Earlier this week, I had the opportunity to attend the annual Society for Mining, Metallurgy, and Exploration (SME) conference in Denver. The conference was well attended, over 7,000 people, and I was able to see a lot of excellent technical talks on reconciliation, stochastic mine planning, geostatistics, and a myriad of other topics. It was a great opportunity to keep abreast with the latest and greatest advances in the mining industry and to see how mining professionals are tackling today’s challenges and bringing about the elusive mine of the future.
On Tuesday, I was fortunate enough to present a paper that Eric Gonzalez, Mike Williams, and I wrote on using simulation to make better decisions for long range planning and investors. In today’s mining industry, often it seems that the only thing that can be said with certainty is that there is uncertainty. As engineers, geologists, and investors, we know that we don’t know the future and we may not even know everything about the present. Commodity prices are ever-changing due to uncertain global markets, unpredictable costs, and disruptive technologies. Also, the extent and quality of any given deposit cannot be known completely before consequential decisions must be made. Handling these sources of uncertainty and making decisions with imperfect knowledge is a huge challenge today. Our paper proposes a workflow for explicitly analysing geologic, geotechnical, and economic uncertainty as it affects the ultimate pit in order to better understand the risks associated with any given mining project and allows practitioners and investors to make risk qualified decisions.
We used the existing geostatistical tools in Vulcan to generate a simulated geologic model. Vulcan offers both indicator and continuous simulation techniques which can be used in tandem to quantify uncertainty in geologic domains and attributes. There are options and workflows available to assess variogram reproduction, data reproduction, and histogram reproduction, which makes validating simulation results easy. Then, using the vastly improved Vulcan 9.1 pit optimizer with a simple script, we carried out an extensive Monte Carlo simulation which varied economic, geotechnical, and geologic parameters to assess uncertainty in the ultimate pit limits. We calculated full long range schedules using multiple pit analysis requiring the calculation of 23,000 optimal pits. This was performed on a block model with just over 1.7 million blocks and completed in under nine hours.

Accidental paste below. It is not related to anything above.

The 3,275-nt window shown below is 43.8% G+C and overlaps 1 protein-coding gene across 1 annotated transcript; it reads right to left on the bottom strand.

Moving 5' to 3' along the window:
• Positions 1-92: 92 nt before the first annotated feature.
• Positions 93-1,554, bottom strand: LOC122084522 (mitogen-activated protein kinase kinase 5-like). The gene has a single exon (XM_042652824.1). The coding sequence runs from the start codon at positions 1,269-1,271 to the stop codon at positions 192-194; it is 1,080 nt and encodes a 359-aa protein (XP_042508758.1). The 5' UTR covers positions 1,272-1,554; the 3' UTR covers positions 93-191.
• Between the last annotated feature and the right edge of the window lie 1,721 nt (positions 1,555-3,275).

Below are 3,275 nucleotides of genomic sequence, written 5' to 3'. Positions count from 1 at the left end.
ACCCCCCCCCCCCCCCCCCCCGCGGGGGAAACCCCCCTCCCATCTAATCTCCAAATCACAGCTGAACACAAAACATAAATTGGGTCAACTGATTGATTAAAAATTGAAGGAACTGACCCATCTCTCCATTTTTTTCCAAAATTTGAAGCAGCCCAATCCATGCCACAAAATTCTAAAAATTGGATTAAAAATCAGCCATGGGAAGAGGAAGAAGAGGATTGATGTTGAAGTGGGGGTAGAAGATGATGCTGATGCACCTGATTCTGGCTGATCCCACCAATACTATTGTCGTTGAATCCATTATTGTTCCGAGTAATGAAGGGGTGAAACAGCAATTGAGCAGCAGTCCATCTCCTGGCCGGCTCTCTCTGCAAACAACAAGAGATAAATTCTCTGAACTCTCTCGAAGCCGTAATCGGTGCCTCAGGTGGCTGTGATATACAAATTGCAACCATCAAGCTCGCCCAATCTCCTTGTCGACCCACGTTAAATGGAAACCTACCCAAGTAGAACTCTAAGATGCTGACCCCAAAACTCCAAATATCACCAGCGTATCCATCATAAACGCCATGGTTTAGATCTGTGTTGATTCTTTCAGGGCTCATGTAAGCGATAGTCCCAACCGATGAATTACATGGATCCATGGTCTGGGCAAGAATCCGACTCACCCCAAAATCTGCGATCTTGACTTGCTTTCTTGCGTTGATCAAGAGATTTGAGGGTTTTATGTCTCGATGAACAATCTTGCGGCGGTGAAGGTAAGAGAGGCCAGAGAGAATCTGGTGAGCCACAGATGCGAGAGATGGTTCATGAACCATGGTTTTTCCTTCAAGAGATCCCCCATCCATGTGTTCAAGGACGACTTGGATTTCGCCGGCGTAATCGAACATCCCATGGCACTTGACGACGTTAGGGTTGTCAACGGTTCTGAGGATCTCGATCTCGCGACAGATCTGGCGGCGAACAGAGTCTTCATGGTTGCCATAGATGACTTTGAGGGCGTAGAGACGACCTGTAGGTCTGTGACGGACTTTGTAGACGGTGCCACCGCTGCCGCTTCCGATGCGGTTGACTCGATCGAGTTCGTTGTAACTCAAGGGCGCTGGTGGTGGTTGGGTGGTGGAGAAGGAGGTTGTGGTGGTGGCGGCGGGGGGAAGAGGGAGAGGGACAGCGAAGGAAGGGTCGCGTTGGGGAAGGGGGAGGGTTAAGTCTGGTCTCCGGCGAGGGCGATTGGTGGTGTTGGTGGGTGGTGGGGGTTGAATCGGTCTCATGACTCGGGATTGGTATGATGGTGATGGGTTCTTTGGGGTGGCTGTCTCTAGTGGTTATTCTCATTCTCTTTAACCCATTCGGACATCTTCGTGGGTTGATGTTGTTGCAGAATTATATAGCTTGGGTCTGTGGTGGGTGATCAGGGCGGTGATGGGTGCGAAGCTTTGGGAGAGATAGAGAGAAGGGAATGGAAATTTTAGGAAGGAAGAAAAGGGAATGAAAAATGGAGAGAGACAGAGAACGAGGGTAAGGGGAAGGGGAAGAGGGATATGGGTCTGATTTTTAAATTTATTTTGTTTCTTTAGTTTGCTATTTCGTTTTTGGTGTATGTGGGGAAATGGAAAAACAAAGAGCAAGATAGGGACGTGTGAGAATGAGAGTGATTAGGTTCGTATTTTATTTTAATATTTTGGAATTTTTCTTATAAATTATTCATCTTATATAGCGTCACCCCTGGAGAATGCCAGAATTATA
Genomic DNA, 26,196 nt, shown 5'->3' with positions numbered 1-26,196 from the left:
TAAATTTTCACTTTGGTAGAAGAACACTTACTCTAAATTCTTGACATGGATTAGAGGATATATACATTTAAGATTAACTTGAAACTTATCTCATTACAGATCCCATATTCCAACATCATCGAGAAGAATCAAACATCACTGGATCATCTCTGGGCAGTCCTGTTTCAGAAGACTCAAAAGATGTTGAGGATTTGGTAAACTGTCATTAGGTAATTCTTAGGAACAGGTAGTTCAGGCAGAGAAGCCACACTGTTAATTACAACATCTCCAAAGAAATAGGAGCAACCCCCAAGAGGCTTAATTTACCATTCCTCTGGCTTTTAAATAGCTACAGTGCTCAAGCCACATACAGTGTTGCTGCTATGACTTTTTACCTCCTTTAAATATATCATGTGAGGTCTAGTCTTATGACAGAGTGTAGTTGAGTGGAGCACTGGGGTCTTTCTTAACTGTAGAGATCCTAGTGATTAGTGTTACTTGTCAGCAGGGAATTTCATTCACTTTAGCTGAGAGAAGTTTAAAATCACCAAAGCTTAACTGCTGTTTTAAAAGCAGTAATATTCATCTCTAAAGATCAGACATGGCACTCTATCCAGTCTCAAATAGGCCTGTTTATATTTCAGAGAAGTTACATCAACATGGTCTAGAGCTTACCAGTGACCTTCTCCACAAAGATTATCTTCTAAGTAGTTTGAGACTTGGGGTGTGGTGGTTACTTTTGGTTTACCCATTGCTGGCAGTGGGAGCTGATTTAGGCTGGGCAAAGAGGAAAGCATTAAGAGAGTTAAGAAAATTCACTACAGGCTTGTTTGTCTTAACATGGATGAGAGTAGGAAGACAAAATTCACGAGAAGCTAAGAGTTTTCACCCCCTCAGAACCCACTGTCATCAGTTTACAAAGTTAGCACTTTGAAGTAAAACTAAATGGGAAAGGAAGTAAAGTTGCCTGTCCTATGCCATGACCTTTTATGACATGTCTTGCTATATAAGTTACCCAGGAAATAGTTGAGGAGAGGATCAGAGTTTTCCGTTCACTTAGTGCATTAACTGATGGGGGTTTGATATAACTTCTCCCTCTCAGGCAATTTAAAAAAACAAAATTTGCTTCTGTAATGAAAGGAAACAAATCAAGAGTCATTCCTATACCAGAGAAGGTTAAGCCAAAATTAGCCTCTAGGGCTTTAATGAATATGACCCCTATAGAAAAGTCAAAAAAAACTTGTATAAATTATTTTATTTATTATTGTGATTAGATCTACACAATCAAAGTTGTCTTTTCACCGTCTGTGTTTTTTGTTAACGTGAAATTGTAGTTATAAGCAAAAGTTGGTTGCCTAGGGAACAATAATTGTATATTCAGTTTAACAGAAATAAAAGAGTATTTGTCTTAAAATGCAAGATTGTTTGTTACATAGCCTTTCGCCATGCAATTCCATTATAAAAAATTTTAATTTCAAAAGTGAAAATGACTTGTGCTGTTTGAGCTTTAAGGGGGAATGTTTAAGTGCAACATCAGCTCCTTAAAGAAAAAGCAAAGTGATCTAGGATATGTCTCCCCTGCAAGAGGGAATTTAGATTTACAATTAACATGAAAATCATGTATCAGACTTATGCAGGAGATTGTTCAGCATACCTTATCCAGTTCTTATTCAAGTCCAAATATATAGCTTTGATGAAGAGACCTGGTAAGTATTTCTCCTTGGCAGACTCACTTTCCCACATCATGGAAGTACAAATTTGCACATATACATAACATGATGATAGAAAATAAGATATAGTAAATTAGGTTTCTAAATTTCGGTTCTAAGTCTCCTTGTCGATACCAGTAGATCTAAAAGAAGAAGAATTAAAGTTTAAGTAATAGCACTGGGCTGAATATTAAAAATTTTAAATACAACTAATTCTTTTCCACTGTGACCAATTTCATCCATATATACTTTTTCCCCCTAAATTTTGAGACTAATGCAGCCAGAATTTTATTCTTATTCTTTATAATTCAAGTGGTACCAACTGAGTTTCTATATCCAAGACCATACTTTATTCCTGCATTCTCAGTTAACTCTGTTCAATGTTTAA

The results from the simulation study were then synthesized into maps and distributions which can be used to make better decisions. A probability block model can be calculated which shows the likelihood that any given block will be extracted. The intersection of the probability model with the surface is shown below. The pit crest from a conventional estimation-based workflow is shown as the thick black line. This clearly indicates the potential downsides from ignoring uncertainty. The single pit crest does not indicate what could happen. This model is very valuable for determining infrastructure placement and even deciding on future drilling activities.
The pit by pit graph can also be vastly improved using simulation. Error bars can be added to the ore and waste tonnes. The discounted value is also bracketed by p10 and p90 intervals. This graph is much more telling than the conventional results from estimation. Mining engineers and investors can make decisions based on the entire range of possibilities.
Performing this analysis is made easy and efficient with the latest tools in Vulcan. Analysing uncertainty is an effective way to make better decisions in today’s market. Don’t hesitate to contact your local Maptek office for more information or training/consulting to bring the latest Vulcan solutions to your deposit and make risk-qualified decisions.
Special Applications Development Engineer
February 21, 2015
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